by Mitch Kokai
Senior Political Analyst, John Locke Foundation
Kyle Pomerleau of the American Enterprise Institute documents the various ways President Biden wants to raise taxes.
In his speech, he renewed the push for several of his unfinished legislative tax priorities, such as raising taxes on very high-income households and increasing benefits for families with children.
1. Enact a Minimum Tax on Billionaires
President Biden’s “minimum tax on billioanires,” originally introduced in the administration’s Fiscal Year 2023 budget, would require taxpayers with a net worth of $100 million or more to pay a top-up tax if their effective tax rate on “total income” is under 20 percent. “Total income” would include taxable income plus unrealized capital gains, and the top up tax would be payable over five years, with special rules to value assets with no obvious market price.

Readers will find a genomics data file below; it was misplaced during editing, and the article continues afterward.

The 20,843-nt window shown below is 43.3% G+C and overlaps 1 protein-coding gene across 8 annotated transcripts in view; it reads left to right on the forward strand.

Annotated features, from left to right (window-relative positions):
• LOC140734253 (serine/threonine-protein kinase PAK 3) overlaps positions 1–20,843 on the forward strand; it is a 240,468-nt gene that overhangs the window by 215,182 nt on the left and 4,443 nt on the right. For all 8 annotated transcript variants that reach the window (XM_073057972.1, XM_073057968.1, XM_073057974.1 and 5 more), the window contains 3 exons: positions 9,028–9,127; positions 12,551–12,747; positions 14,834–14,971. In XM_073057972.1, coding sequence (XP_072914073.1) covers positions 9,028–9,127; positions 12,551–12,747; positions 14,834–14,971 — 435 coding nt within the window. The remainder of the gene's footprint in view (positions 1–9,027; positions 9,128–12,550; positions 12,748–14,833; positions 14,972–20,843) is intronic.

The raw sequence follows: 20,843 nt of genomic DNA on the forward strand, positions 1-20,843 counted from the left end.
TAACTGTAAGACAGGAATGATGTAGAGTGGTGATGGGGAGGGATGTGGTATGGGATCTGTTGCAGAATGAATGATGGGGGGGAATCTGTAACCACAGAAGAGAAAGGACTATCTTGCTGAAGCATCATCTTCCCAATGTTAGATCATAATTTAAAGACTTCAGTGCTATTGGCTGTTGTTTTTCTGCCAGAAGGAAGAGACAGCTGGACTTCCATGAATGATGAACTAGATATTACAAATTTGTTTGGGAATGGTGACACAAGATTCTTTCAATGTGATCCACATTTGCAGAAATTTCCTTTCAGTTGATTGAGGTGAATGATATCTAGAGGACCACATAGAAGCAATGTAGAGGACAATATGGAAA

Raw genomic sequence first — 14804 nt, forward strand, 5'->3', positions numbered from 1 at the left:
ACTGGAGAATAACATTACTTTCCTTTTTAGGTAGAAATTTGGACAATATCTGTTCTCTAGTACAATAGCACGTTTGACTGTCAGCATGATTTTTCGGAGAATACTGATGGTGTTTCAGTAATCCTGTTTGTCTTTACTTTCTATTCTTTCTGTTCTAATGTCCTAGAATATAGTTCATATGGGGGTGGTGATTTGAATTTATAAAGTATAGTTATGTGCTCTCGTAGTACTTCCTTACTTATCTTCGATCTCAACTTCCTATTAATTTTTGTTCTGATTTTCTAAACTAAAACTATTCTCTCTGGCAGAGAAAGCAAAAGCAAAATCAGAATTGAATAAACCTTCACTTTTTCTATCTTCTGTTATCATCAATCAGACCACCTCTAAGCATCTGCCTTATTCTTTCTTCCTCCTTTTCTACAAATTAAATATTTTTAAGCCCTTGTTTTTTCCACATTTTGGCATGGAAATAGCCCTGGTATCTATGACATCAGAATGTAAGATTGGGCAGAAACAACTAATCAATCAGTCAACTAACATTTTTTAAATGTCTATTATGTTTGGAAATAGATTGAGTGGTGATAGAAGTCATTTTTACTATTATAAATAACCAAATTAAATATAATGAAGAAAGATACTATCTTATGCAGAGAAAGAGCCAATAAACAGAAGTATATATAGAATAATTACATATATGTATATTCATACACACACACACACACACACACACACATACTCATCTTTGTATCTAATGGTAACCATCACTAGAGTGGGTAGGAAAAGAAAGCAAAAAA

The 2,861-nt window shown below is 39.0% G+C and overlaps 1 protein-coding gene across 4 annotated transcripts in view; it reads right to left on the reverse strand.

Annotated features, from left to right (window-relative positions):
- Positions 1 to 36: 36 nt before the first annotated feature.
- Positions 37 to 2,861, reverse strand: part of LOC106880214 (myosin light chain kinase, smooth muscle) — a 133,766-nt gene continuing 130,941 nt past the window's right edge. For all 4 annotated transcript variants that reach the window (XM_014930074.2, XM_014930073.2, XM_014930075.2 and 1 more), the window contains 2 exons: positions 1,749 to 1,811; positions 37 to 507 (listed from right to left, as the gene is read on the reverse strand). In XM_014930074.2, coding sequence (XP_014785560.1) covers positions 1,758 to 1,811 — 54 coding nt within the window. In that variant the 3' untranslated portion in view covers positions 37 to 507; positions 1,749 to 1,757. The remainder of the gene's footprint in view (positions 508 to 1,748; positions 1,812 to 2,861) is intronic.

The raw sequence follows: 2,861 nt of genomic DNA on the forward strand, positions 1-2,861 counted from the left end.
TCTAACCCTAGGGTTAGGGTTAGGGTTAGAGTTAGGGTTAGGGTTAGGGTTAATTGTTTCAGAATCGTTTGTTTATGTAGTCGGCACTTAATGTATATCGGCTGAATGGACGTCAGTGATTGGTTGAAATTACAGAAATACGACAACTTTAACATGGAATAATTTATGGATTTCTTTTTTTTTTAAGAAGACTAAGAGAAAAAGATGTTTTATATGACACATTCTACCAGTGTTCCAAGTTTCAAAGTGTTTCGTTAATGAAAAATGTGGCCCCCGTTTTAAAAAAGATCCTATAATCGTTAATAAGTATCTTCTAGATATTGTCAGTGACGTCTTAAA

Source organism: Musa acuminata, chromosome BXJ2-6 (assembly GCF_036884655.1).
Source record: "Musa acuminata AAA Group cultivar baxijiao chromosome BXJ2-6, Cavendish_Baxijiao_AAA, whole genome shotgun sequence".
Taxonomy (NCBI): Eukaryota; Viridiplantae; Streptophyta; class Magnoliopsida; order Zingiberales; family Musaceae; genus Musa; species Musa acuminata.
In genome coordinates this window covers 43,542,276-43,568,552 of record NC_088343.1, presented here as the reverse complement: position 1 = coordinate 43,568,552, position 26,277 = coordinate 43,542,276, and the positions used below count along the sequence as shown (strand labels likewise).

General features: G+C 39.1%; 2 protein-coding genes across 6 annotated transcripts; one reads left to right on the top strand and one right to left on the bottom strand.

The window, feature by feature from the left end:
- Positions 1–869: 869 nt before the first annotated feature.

The goal of this policy is to raise revenue from very high net worth households and reduce the value of deferral—the ability to delay the tax on unrealized capital gains. The administration believes this policy would raise $360 billion over ten years. However, most of the revenue would come from the one-time tax on unrealized appreciation of currently held assets and would raise much less over the long run. In addition, this policy faces potential legal and administrative challenges.
2. Raise the Excise Tax on Stock Buybacks
The second tax increase mentioned last night was a quadrupling of the 1 percent excise tax on stock buybacks. Some proponents, such as the President, argue that the tax would increase corporate investment by reducing buybacks, but this is a misunderstanding of how investment decisions are made. The tax would raise the cost of capital and decrease investment in the United States. Additionally, it is likely to shrink the tax advantage of stock buybacks over dividends, leading to reduced use of buybacks and increased use of dividends.